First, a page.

SALT LAKE CITY — On Oct. 12, Trey Burke, Alec Burks, Gordon Hayward, Derrick Favors and Enes Kanter took to the court to begin the third game of the 2013 preseason for the Utah Jazz.
With this being a season of developing and redirecting the franchise, many people believed this group would be the main first five.
Let the kids play and learn together, right?
For a variety of reasons, which included Burke’s injury that night, Kanter’s eventual struggles, Burks’ success as a sixth man and the chemistry of another starting unit, that young crew has not started a game together since the exhibition experiment.
Utah has used eight different lineups in 44 games, but the Foundation Five, as some call that group, has not started once together in the regular season.
In fact, the five players, all considered future pieces to the Jazz’s puzzle, have only played together for 31 minutes.
Yes, 31 minutes combined. All season.
However, that PT is trending in a direction that might appease the curiosity of fans who’ve been astonished that Burke, Burks, Hayward, Favors and Kanter haven’t played together more often than that.
“It’s the progression of the season,” Jazz coach Tyrone Corbin said.
In Saturday’s 104-101 win over the Washington Wizards, that group played together from the 5:46 mark of the fourth quarter until Kanter was replaced by Richard Jefferson for defensive purposes in the final 21.5 seconds.
“They’re understanding more the importance of the little things,” Corbin said. “I thought our pace last night, especially on the offensive end, was better with them.”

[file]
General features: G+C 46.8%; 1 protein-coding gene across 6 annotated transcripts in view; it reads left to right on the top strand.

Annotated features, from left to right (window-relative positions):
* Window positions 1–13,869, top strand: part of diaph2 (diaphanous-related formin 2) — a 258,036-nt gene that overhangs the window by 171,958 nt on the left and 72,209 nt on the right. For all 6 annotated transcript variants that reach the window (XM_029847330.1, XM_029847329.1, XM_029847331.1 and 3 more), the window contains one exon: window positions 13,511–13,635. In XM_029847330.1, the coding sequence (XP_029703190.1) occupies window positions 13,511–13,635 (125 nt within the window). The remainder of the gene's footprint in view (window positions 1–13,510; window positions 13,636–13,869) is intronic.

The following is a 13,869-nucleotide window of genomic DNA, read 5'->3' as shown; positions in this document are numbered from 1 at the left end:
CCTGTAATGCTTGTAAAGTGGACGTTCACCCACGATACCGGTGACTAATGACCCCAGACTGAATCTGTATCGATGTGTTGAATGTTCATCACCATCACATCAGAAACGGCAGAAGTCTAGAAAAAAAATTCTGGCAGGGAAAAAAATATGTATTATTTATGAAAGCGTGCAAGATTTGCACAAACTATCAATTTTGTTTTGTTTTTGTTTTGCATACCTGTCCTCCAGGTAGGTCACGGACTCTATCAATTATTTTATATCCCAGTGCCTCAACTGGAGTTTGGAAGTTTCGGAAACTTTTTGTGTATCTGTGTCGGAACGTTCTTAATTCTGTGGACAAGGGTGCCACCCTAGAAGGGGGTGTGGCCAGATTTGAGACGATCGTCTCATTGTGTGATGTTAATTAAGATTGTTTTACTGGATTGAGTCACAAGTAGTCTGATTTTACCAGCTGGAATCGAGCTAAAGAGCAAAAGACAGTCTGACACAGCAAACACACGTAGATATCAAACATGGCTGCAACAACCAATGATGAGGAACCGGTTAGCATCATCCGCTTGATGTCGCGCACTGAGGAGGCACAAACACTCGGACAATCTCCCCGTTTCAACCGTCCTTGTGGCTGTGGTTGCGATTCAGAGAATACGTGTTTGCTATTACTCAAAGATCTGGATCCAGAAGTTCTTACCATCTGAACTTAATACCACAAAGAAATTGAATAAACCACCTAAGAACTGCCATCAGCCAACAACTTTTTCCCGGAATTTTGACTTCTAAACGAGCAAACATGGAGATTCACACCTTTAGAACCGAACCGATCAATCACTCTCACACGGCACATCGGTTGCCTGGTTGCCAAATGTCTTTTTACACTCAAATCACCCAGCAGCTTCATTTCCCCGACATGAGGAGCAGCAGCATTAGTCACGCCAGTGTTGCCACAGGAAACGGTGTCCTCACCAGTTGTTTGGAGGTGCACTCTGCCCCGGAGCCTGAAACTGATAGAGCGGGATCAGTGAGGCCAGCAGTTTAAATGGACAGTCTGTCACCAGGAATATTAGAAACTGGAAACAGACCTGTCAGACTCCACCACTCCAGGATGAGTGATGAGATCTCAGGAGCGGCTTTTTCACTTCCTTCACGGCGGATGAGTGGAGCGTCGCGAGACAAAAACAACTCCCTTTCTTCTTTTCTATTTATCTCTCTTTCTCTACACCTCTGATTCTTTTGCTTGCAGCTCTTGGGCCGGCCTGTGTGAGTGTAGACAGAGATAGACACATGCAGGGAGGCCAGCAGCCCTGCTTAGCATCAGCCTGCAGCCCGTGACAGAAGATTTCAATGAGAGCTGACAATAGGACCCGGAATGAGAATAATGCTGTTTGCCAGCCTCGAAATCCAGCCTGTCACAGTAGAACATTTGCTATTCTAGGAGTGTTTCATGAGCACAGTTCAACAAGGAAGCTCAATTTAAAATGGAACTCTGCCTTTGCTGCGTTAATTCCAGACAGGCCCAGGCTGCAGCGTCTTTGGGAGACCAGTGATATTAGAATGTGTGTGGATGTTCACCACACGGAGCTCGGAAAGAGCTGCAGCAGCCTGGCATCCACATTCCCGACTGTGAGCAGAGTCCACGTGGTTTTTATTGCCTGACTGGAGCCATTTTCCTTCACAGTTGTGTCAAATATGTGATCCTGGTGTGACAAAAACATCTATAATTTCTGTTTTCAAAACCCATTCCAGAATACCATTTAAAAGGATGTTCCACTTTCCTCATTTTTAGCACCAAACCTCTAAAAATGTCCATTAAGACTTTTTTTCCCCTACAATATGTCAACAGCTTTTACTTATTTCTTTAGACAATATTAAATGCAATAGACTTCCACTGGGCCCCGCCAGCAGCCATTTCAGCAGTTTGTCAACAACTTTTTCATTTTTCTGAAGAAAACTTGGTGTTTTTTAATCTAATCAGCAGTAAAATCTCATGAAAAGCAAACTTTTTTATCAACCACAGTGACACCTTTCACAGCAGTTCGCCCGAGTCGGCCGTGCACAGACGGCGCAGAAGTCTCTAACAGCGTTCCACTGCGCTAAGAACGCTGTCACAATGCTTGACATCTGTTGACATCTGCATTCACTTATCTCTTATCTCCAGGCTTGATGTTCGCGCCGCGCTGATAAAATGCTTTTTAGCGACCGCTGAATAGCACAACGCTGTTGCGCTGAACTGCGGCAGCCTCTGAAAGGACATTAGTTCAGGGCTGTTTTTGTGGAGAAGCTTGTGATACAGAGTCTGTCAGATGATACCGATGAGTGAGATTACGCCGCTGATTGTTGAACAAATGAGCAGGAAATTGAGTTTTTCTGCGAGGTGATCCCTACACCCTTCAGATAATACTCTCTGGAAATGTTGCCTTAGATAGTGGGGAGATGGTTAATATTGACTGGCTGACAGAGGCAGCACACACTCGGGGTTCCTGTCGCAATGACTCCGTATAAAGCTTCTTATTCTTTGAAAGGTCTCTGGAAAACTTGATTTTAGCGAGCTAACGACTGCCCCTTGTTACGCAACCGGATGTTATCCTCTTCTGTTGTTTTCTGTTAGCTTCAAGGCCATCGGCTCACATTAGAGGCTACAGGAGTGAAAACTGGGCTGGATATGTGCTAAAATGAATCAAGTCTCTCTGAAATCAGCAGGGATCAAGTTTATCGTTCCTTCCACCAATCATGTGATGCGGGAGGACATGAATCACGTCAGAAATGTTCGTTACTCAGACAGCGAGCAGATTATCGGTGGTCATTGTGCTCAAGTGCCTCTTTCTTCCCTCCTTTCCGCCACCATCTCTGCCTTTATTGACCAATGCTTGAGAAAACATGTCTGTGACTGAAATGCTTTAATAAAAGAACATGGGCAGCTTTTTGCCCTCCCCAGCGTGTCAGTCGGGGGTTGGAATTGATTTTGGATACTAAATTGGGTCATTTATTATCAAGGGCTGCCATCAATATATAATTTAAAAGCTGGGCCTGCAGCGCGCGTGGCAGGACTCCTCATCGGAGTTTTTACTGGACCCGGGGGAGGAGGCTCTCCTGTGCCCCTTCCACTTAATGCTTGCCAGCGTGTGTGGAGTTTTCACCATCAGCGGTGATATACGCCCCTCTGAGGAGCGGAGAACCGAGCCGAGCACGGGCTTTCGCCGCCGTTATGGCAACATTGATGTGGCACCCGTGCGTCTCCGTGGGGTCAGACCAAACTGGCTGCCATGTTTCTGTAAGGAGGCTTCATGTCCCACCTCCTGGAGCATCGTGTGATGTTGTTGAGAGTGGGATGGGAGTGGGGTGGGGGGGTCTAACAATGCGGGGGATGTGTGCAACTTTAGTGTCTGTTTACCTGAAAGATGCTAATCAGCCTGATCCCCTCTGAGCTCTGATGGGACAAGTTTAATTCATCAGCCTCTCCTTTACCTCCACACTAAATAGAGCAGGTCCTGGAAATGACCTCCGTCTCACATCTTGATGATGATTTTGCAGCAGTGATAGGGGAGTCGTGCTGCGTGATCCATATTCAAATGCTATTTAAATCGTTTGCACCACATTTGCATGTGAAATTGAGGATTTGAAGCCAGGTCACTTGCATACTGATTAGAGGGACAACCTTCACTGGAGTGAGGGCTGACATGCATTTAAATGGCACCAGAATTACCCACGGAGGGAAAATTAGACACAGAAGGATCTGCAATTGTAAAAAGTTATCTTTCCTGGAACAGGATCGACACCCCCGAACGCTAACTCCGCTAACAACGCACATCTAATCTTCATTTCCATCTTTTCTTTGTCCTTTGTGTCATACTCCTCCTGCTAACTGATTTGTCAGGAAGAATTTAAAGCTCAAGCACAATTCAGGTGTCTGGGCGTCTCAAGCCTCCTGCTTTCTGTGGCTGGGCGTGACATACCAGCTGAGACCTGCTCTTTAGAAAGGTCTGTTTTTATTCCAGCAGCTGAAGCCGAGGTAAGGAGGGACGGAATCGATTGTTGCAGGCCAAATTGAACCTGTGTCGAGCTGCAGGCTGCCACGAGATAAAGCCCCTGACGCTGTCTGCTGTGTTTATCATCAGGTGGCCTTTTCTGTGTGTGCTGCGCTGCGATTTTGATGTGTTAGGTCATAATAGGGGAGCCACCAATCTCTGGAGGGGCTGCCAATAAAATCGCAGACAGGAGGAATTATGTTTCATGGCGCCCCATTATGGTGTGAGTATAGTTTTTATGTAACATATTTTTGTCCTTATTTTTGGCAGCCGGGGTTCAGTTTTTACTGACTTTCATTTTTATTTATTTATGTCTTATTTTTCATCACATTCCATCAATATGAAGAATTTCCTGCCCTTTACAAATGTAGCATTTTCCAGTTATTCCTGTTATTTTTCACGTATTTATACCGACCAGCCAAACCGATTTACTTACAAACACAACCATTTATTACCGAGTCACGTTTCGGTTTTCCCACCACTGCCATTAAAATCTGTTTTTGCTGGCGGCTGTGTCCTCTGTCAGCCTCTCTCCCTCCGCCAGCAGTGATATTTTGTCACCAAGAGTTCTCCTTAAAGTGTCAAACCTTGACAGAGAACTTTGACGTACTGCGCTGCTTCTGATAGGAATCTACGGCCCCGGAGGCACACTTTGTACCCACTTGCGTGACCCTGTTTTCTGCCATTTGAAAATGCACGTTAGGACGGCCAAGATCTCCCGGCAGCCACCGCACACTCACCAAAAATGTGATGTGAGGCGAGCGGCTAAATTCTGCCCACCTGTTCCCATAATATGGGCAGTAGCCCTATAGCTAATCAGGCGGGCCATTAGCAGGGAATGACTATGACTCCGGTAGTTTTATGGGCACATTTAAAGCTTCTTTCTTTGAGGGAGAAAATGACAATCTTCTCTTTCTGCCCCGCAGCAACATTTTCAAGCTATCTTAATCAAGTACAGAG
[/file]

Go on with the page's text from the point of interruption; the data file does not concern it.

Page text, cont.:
Some mistakes were made, of course. But Corbin believes the chemistry of that core is improving enough that he plans on increasing their court time. Kanter and Favors, in particular, have had spacing and on-court chemistry issues with each other, limiting their effectiveness together.
“They’re getting better together,” Corbin said of the entire group. “The more they can create a tempo that’s favorable for us, the better chance we have of putting them on the floor together.”
Like he did in the preseason, Corbin is open to giving the youngsters another shot at starting together when it counts.
“Hopefully,” Corbin said when asked if he’d consider that lineup move. “ (There) may be an opportunity to get back to it.”
Burke’s broken finger made the lineup combo impossible for the first 12 games of the season. By then, Corbin liked the offensive spark Burks was giving the team off the bench. The coach has also appreciated the veteran leadership and contributions regular starters Jefferson and Marvin Williams have provided.
The fact that Burke, Hayward, Jefferson, Williams and Favors are 12-8 in 20 starts together is another reason why Corbin has stuck with that group.
Some might not agree with his decisions, but Corbin believes he’s making choices that give the Jazz the best chance of simultaneously winning games and developing players.
Corbin is also concerned what would happen to the bench’s offensive production if Burks (13.1 ppg) and Kanter (11.5 ppg) were made starters.
“There’s two sides to it. Guys are going to play,” Corbin said. “I know everybody wants to start in this league and people have an opinion of who should start because of who they like. I have to do what I think is best for this group of guys.”
Burks recently showed what he’s capable of producing as a starter while filling in for Hayward during his five-game injury absence. Burks averaged 18.8 points, including a 34-point outing in a win over Denver.
“His play is getting better. He’s going to play, man,” Corbin said recently when asked if Burks could become a regular starter. “You should always want to start in this league. That’s a great goal to have, but he has a big role for this team whether that’s starting for us or whether that’s coming off the bench.”
Ask Burks and Kanter about whether they prefer starting or coming off the bench, and you get rehearsed-sounding lines about how they’ll do whatever Corbin wants to do.
“I’m just out there being aggressive,” Burks recently said. “However minutes I get from Coach Ty, that’s all I’m doing.”